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The Occultist
The Occultist
Actors: Rick Gianasi, Joe Derrig, Richard Mooney, Jennifer Kanter, Mizan Nunes
Director: Tim Kincaid
Genres: Action & Adventure, Horror, Science Fiction & Fantasy
R     2005     1hr 22min

Behind the lush beauty lurk powers of darkness so evil no man has ever fought them and lived. But, that was before Waldo Warren. That was before the Occultist.


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Movie Details

Actors: Rick Gianasi, Joe Derrig, Richard Mooney, Jennifer Kanter, Mizan Nunes
Director: Tim Kincaid
Creators: Arthur D. Marks, Tim Kincaid, Joe Keiser, Charles Band, Cynthia De Paula
Genres: Action & Adventure, Horror, Science Fiction & Fantasy
Sub-Genres: Action & Adventure, Horror, Science Fiction & Fantasy
Format: DVD - Color
DVD Release Date: 01/11/2005
Release Year: 2005
Run Time: 1hr 22min
Screens: Color
Number of Discs: 1
SwapaDVD Credits: 1
Total Copies: 0
Members Wishing: 3
MPAA Rating: R (Restricted)
Languages: English

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Movie Reviews

Direct to Video - 80s Style
cultfilmwatcher | 01/12/2006
(2 out of 5 stars)

"This is the fourth and last of the direct to video efforts that Tim Kincaid wrote and directed for Charles Band between 1985 and 1987. As with "Mutant Hunt," "Breeders" and "Robot Holocaust", this movie, originally called "Maximum Thrust", was shot in 10 days for around $100,000 and like those films it has production values and locations only a notch above the late 1960s, early 1970s work of NYC exploitation filmmakers like Doris Wishman and is far less enjoyable.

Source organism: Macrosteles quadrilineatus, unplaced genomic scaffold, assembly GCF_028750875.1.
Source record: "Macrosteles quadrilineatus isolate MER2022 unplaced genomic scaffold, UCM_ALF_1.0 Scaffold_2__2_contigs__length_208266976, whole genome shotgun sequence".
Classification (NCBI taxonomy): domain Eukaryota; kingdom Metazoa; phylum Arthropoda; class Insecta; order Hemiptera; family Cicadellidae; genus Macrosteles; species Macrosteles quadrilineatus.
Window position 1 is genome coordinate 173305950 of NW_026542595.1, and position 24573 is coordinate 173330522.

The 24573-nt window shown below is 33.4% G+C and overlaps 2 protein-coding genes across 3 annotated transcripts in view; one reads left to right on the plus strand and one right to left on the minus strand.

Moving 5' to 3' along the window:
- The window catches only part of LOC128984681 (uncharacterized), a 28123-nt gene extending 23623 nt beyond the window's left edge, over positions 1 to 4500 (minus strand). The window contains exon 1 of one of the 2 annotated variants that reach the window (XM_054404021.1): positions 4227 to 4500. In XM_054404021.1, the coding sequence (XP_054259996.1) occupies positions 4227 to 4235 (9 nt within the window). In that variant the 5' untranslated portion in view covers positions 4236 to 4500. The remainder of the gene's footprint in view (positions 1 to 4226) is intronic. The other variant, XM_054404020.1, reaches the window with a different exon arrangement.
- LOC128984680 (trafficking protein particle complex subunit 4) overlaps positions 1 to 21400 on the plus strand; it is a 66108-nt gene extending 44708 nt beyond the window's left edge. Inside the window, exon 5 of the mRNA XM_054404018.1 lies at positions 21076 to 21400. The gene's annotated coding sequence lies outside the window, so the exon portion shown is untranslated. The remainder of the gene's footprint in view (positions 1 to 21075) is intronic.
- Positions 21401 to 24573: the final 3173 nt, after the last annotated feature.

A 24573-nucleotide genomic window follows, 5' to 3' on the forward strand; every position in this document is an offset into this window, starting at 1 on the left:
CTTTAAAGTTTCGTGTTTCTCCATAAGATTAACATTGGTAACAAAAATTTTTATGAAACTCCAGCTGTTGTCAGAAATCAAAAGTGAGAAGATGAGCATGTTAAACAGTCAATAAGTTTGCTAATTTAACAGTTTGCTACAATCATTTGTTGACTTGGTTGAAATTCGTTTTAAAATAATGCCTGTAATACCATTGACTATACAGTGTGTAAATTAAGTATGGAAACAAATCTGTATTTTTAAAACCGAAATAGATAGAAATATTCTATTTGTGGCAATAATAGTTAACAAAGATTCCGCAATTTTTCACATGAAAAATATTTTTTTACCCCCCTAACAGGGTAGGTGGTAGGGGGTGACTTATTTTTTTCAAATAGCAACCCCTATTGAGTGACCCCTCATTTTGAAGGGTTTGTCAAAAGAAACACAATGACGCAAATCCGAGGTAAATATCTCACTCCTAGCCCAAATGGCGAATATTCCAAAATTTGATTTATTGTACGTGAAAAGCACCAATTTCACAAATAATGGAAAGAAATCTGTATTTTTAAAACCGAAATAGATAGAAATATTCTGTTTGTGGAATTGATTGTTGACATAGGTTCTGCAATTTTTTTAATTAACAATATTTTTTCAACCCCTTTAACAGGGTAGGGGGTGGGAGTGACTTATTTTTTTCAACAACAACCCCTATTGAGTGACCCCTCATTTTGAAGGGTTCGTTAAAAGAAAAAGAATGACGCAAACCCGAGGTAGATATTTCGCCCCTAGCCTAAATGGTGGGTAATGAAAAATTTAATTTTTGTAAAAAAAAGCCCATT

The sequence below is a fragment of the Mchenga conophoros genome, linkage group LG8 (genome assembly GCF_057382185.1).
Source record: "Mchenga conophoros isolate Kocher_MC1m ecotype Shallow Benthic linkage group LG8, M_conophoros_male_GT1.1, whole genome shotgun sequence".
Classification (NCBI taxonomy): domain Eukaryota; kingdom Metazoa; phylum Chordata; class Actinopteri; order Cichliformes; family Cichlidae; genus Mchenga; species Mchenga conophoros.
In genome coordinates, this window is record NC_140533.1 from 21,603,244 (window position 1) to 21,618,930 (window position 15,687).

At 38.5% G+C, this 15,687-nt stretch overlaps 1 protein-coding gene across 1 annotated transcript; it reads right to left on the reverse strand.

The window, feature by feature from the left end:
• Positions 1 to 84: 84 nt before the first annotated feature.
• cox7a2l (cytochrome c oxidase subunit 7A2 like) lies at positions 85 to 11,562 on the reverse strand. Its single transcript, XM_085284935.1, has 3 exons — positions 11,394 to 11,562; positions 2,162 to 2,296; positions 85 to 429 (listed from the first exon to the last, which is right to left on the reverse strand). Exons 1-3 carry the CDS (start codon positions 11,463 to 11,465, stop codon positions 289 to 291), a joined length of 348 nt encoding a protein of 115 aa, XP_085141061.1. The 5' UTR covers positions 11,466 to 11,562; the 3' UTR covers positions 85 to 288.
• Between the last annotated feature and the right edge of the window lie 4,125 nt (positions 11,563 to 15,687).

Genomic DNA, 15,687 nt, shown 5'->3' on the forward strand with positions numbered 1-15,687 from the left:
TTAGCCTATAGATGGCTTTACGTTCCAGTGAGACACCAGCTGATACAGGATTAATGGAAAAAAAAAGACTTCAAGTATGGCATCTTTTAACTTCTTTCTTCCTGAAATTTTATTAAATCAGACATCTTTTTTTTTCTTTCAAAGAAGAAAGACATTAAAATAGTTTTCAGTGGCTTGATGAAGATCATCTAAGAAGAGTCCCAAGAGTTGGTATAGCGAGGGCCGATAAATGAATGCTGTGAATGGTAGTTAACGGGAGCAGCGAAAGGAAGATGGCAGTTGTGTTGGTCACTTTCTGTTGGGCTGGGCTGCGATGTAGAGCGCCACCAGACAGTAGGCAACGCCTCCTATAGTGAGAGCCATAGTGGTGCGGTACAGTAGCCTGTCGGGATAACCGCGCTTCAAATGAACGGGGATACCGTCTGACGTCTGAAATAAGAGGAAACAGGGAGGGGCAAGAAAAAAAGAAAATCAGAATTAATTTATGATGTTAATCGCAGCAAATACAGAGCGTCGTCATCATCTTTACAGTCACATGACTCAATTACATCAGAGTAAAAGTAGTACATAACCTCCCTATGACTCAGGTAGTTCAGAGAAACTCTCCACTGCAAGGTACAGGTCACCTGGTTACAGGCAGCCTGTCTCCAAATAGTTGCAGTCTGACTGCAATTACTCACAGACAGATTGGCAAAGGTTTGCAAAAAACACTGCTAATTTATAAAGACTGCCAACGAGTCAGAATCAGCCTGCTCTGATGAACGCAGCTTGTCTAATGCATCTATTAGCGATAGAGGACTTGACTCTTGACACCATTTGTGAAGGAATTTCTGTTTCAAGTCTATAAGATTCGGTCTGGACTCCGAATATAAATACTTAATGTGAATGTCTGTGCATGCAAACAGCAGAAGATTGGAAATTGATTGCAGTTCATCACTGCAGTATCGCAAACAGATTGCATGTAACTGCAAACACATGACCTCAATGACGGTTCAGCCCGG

The story is kooky and somewhat ambitious given the budget. The lead character is a Six Million Dollar Man-like cyborg with replacement parts above and below the waistline, hence the original title. He is protecting a visiting Caribbean president and his wife from various assasination attempts. The wife is played completely over the top and seems intended to resemble Imelda Marcos. Kincaid tries to inject a bit of social content by having the president's very serious daughter lament her parent's exploitation of the her poor countrymen. Meanwhile a group of former islanders with a surprising connection to the first family dance in a Brooklyn warehouse and skin various folks (cue some impressive Ed French make up effects).

Unfortunately, the direction is completely wooden. The camera remains locked down throughout and everything plays out in a master shot or a two shot, even the fight scenes. It feels like some of Andy Milligan's work in California from around the same time and probably could have benefited from shooting in 16 mm rather than 35 mm. Charles Band's post-production people probably spent less than a day editing the thing together and slapping on some canned music.

Two low-wattage highlights: the garroting of pre-"Rent" Tony nominee Daphine Rubin-Vega in the opening few minutes and a subsequent scene in which a woman is blown up by a bomb implanted in her back and is clearly replaced by a cardboard cut-out just before the explosion.